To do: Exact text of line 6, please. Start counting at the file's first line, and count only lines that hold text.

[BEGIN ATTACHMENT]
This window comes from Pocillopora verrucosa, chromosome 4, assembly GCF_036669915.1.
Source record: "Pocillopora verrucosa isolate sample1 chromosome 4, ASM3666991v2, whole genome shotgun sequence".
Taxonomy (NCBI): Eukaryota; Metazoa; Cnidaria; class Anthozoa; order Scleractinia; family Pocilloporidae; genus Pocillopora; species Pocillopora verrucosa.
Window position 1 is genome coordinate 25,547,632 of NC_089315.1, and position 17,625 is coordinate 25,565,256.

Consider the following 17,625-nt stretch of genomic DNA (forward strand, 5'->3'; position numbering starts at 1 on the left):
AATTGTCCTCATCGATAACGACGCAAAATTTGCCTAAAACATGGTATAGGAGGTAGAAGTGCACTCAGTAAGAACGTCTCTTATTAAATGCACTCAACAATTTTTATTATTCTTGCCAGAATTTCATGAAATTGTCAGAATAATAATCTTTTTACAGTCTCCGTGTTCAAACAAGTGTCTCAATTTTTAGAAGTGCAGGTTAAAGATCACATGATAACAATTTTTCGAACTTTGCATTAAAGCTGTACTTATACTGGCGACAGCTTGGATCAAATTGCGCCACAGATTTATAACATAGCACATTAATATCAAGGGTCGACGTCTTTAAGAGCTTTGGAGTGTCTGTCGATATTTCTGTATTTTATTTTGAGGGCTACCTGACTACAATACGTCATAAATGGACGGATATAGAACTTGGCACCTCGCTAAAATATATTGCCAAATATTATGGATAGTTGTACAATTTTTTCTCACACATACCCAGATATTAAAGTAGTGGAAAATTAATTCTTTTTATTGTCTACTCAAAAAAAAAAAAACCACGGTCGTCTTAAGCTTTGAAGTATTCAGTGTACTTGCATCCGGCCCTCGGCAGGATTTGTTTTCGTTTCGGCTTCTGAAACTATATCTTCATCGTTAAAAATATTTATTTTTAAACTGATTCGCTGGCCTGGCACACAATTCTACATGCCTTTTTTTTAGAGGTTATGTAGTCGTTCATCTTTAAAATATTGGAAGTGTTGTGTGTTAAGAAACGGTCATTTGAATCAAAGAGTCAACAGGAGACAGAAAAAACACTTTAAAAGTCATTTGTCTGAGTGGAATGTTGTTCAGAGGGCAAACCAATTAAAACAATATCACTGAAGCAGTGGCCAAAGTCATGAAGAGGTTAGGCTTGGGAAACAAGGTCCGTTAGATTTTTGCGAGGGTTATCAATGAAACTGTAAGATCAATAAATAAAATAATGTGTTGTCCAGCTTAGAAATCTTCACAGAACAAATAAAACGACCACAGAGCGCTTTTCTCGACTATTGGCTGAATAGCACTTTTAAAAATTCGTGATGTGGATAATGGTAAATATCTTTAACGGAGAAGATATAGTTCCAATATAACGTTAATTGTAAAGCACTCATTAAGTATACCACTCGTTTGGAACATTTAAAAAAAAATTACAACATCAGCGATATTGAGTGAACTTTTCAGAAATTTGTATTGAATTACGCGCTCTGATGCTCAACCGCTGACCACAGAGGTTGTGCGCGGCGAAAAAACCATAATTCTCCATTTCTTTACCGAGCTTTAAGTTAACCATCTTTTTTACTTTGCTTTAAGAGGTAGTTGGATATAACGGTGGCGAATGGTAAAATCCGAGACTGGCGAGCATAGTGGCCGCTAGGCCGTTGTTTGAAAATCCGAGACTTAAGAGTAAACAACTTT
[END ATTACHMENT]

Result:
AATTGTCCTCATCGATAACGACGCAAAATTTGCCTAAAACATGGTATAGGAGGTAGAAGTGCACTCAGTAAGAACGTCTCTTATTAAATGCACTCAACAATTTTTATTATTCTTGCCAGAATTTCATGAAATTGTCAGAATAATAATCTTTTTACAGTCTCCGTGTTCAAACAAGTGTCTCAATTTTTAGAAGTGCAGGTTAAAGATCACATGATAACAATTTTTCGAACTTTGCATTAAAGCTGTACTTATACTGGCGACAGCTTGGATCAAATTGCGCCACAGATTTATAACATAGCACATTAATATCAAGGGTCGACGTCTTTAAGAGCTTTGGAGTGTCTGTCGATATTTCTGTATTTTATTTTGAGGGCTACCTGACTACAATACGTCATAAATGGACGGATATAGAACTTGGCACCTCGCTAAAATATATTGCCAAATATTATGGATAGTTGTACAATTTTTTCTCACACATACCCAGATATTAAAGTAGTGGAAAATTAATTCTTTTTATTGTCTACTCAAAAAAAAAAAAACCACGGTCGTCTTAAGCTTTGAAGTATTCAGTGTACTTGCATCCGGCCCTCGGCAGGATTTGTTTTCGTTTCGGCTTCTGAAACTATATCTTCATCGTTAAAAATATTTATTTTTAAACTGATTCGCTGGCCTGGCACACAATTCTACATGCCTTTTTTTTAGAGGTTATGTAGTCGTTCATCTTTAAAATATTGGAAGTGTTGTGTGTTAAGAAACGGTCATTTGAATCAAAGAGTCAACAGGAGACAGAAAAAACACTTTAAAAGTCATTTGTCTGAGTGGAATGTTGTTCAGAGGGCAAACCAATTAAAACAATATCACTGAAGCAGTGGCCAAAGTCATGAAGAGGTTAGGCTTGGGAAACAAGGTCCGTTAGATTTTTGCGAGGGTTATCAATGAAACTGTAAGATCAATAAATAAAATAATGTGTTGTCCAGCTTAGAAATCTTCACAGAACAAATAAAACGACCACAGAGCGCTTTTCTCGACTATTGGCTGAATAGCACTTTTAAAAATTCGTGATGTGGATAATGGTAAATATCTTTAACGGAGAAGATATAGTTCCAATATAACGTTAATTGTAAAGCACTCATTAAGTATACCACTCGTTTGGAACATTTAAAAAAAAATTACAACATCAGCGATATTGAGTGAACTTTTCAGAAATTTGTATTGAATTACGCGCTCTGATGCTCAACCGCTGACCACAGAGGTTGTGCGCGGCGAAAAAACCATAATTCTCCATTTCTTTACCGAGCTTTAAGTTAACCATCTTTTTTACTTTGCTTTAAGAGGTAGTTGGATATAACGGTGGCGAATGGTAAAATCCGAGACTGGCGAGCATAGTGGCCGCTAGGCCGTTGTTTGAAAATCCGAGACTTAAGAGTAAACAACTTT